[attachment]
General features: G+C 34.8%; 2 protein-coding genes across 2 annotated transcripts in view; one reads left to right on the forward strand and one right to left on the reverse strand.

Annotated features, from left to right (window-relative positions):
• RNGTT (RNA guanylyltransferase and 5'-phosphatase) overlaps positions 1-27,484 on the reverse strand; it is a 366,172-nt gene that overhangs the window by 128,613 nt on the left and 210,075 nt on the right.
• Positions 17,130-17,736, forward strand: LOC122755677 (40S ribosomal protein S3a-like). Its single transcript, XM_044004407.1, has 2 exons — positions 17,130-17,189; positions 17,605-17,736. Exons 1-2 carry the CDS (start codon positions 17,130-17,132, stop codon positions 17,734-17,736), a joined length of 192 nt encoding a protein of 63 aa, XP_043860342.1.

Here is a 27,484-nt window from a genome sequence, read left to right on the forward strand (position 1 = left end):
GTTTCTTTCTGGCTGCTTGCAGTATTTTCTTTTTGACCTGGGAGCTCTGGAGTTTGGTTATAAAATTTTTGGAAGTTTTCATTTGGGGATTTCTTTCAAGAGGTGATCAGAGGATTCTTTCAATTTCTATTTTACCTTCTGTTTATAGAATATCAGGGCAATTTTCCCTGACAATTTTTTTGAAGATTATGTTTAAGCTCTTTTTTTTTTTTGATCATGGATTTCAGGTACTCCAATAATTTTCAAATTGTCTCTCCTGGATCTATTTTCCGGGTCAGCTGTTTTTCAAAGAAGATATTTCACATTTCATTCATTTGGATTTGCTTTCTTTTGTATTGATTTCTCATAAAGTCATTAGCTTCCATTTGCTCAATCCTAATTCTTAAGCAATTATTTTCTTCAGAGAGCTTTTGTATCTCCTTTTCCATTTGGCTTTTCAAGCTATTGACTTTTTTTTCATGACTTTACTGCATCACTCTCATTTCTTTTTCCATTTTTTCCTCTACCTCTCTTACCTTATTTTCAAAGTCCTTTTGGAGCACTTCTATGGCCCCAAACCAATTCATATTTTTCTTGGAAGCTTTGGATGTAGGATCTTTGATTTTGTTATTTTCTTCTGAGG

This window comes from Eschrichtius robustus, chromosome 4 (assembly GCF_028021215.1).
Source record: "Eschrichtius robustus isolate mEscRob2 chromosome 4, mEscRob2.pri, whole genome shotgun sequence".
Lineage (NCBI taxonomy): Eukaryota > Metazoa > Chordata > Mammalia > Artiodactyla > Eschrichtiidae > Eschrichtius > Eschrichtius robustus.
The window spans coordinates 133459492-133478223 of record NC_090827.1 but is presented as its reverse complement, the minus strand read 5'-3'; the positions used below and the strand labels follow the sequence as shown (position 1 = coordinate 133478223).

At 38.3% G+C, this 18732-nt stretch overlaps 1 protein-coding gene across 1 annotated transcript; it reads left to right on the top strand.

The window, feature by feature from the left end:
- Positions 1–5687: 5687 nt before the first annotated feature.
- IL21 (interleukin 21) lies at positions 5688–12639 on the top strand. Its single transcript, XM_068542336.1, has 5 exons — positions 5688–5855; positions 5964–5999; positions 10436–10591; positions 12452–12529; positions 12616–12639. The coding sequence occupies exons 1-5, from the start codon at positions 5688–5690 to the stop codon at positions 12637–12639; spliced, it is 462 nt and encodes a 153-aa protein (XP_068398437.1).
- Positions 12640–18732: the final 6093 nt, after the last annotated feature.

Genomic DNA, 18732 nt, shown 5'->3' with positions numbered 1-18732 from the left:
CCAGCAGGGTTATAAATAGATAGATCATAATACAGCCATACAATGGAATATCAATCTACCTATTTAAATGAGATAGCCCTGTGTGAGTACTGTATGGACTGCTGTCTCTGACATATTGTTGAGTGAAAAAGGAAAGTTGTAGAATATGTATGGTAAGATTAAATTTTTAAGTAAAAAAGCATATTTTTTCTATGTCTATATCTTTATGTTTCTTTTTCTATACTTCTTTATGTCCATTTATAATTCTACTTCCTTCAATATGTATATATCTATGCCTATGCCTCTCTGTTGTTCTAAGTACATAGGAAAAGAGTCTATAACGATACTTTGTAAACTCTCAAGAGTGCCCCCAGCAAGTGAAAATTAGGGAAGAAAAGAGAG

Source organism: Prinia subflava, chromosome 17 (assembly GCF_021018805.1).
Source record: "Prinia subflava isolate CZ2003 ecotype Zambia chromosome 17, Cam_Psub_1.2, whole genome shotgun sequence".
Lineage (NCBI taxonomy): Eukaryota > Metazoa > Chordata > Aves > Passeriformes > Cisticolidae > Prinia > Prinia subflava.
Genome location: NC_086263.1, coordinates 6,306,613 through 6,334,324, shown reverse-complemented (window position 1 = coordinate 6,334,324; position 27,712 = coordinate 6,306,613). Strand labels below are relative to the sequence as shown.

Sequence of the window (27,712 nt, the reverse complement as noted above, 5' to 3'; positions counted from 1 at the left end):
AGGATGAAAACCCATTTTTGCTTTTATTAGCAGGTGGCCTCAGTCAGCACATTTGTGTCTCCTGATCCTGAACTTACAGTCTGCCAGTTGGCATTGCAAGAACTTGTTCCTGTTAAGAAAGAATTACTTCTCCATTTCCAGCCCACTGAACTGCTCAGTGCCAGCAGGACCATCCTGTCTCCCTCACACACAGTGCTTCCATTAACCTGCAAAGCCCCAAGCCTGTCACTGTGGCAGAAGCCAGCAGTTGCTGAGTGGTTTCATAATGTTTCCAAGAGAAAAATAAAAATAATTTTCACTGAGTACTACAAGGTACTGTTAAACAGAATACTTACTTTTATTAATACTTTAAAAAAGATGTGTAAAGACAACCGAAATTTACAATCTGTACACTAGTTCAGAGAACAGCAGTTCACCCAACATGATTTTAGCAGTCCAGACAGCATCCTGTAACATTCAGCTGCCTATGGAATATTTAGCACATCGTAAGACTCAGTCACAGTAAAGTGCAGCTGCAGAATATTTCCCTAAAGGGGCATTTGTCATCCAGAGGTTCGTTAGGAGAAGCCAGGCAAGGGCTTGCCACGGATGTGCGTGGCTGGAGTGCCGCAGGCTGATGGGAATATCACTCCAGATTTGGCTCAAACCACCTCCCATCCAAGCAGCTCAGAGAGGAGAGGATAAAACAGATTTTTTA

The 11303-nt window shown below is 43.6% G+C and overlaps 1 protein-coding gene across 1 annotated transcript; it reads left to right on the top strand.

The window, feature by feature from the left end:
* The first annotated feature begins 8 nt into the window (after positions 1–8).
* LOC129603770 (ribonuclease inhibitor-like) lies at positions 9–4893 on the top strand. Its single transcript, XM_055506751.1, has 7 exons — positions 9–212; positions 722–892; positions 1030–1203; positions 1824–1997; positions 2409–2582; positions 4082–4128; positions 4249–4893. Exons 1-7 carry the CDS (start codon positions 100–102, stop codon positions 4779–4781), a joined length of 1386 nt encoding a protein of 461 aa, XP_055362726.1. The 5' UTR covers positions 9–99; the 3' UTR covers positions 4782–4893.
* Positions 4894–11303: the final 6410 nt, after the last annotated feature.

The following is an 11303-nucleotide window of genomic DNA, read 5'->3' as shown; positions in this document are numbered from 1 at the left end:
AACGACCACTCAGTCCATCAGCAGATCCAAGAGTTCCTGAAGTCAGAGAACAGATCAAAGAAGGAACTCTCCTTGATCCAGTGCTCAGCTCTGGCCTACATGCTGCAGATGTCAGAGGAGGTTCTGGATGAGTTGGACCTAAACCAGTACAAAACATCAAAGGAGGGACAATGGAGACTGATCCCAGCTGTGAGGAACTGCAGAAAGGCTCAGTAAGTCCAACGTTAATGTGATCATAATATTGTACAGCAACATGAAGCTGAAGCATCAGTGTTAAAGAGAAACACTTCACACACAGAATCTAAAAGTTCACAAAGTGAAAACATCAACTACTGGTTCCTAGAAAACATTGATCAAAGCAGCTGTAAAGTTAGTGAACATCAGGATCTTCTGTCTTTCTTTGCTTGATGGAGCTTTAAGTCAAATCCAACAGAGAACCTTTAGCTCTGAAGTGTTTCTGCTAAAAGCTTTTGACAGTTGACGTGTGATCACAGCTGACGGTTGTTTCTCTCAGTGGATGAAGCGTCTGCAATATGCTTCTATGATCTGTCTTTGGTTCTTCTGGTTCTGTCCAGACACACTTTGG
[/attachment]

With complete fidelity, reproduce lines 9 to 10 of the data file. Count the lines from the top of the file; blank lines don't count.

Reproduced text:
Lineage (NCBI taxonomy): Eukaryota > Metazoa > Chordata > Mammalia > Artiodactyla > Eschrichtiidae > Eschrichtius > Eschrichtius robustus.
The window spans coordinates 133459492-133478223 of record NC_090827.1 but is presented as its reverse complement, the minus strand read 5'-3'; the positions used below and the strand labels follow the sequence as shown (position 1 = coordinate 133478223).